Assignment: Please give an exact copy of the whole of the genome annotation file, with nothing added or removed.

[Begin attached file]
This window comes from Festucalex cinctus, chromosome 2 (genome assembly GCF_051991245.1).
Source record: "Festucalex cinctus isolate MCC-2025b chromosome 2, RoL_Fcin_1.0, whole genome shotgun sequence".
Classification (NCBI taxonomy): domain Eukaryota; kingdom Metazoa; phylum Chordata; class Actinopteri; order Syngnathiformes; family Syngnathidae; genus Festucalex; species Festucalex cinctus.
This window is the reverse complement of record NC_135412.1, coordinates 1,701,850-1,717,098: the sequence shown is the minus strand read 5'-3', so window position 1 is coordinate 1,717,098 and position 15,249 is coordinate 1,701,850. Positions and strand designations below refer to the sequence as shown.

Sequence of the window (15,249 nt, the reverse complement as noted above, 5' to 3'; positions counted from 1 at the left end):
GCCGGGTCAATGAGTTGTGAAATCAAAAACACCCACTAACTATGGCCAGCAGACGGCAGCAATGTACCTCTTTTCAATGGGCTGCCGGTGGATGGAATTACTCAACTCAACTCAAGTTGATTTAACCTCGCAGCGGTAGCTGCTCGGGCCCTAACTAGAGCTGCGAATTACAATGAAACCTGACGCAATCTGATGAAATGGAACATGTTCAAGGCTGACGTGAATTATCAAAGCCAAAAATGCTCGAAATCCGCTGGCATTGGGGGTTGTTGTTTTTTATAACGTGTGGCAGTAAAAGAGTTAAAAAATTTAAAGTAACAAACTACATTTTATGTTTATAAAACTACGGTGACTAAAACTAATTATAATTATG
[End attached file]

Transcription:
This window comes from Festucalex cinctus, chromosome 2 (genome assembly GCF_051991245.1).
Source record: "Festucalex cinctus isolate MCC-2025b chromosome 2, RoL_Fcin_1.0, whole genome shotgun sequence".
Classification (NCBI taxonomy): domain Eukaryota; kingdom Metazoa; phylum Chordata; class Actinopteri; order Syngnathiformes; family Syngnathidae; genus Festucalex; species Festucalex cinctus.
This window is the reverse complement of record NC_135412.1, coordinates 1,701,850-1,717,098: the sequence shown is the minus strand read 5'-3', so window position 1 is coordinate 1,717,098 and position 15,249 is coordinate 1,701,850. Positions and strand designations below refer to the sequence as shown.

Sequence of the window (15,249 nt, the reverse complement as noted above, 5' to 3'; positions counted from 1 at the left end):
GCCGGGTCAATGAGTTGTGAAATCAAAAACACCCACTAACTATGGCCAGCAGACGGCAGCAATGTACCTCTTTTCAATGGGCTGCCGGTGGATGGAATTACTCAACTCAACTCAAGTTGATTTAACCTCGCAGCGGTAGCTGCTCGGGCCCTAACTAGAGCTGCGAATTACAATGAAACCTGACGCAATCTGATGAAATGGAACATGTTCAAGGCTGACGTGAATTATCAAAGCCAAAAATGCTCGAAATCCGCTGGCATTGGGGGTTGTTGTTTTTTATAACGTGTGGCAGTAAAAGAGTTAAAAAATTTAAAGTAACAAACTACATTTTATGTTTATAAAACTACGGTGACTAAAACTAATTATAATTATG